I read this and was thinking, when have I ever recorded or done a concert were I purely articulated with my fingers on the cello, answer is never. Even plucking I had my bow in my hand, and that's a very controlled specific technique. I've done a lot with the bow, you can bounce the tip like a finger where it sounds like a little ping/pluck, but that's always with the bow. So I guess I have never done any non-standard articulations with my fingers aside from purely messing around(and it's more about setting strings and checking the bridge, etc).
Old 1 week ago
  #37
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Yuri Kogan's Avatar
 

Quote:
Originally Posted by Liverpool View Post
Pretty sure I could fool you as:

1. If you can't play the instrument anyway, you don't know how the "articulations" and "dynamics" are achieved. Can you play it? My money's on "No". In addition, what you appear to think are the most vital aspects are not typically even why writers/producers use that instrument in professional work. Most tracks that use double bass use it for the timbre and the sound. Lots of articulation (beyond what you can get from Trilian) is unnecessary for the vast majority of commercial tracks and will mean that, like any player who doesn't serve the song, a bass player who's fixated on showing off their "articulations" won't be getting a callback.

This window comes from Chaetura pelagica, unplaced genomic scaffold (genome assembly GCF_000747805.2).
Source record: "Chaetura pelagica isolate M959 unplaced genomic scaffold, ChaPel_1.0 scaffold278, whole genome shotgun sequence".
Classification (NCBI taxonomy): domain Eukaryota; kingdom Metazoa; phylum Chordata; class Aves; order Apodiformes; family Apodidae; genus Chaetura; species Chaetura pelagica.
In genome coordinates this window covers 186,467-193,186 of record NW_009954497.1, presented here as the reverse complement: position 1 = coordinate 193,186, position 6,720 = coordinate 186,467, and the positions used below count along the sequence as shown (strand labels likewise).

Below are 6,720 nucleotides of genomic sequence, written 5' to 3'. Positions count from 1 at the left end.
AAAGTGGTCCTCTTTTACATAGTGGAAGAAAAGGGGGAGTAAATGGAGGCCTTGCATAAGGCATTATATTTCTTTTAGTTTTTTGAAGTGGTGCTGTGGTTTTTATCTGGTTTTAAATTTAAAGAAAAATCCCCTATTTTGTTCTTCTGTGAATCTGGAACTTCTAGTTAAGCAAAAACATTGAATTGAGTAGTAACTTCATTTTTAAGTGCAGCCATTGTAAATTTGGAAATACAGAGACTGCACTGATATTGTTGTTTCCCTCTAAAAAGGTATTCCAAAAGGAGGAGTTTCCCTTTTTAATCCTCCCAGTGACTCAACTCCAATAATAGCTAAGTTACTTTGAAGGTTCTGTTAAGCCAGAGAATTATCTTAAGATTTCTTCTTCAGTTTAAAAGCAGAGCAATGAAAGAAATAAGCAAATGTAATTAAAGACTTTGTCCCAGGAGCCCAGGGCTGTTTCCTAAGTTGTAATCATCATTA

2. You clearly don't know anything about Trilian and wouldn't have the first idea about how to make it work. Have you ever tried it? I'd put money on "No". Have you mastered it? I'd put money on "**** no".

So please don't misinform with opinions based on no experience and no expertise. All that sort of thing does is possibly stop actual musicians from discovering and mastering excellent tools with which to make music.
Stop it.
If I remember correctly, when John did his music schooling, it was on a Double Bass. He still plays bass now. He will correct me if I am wrong.
Old 1 week ago
  #38
Quote:
Originally Posted by PatrickFaith View Post
I read this and was thinking, when have I ever recorded or done a concert were I purely articulated with my fingers on the cello, answer is never. Even plucking I had my bow in my hand, and that's a very controlled specific technique. I've done a lot with the bow, you can bounce the tip like a finger where it sounds like a little ping/pluck, but that's always with the bow. So I guess I have never done any non-standard articulations with my fingers aside from purely messing around(and it's more about setting strings and checking the bridge, etc).
OK. So there are many articulation possibilities with the bow, at least there are for me as a violinist. Not so many with pizzacato. Once in a while, as a classical musician a pizz. passage would come along that warranted my placing the bow down in my lap, but most of the time it's kept in hand, maybe with the thumb anchored to the fingerboard, maybe not. But it always depends on what works best and serves the music.

I take it though you've never just done as you please regardless of what the music seems to ask for, or what the conductor is showing, or what the composer indicated. You've never disregarded the indication for legato and played spiccato just because you wanted to show off your spiccato, and then your col legno, followed by your richochette - just to display a few of the articulations you have under your belt because you had a moment of fixation that took over and you just couldn't help yourself.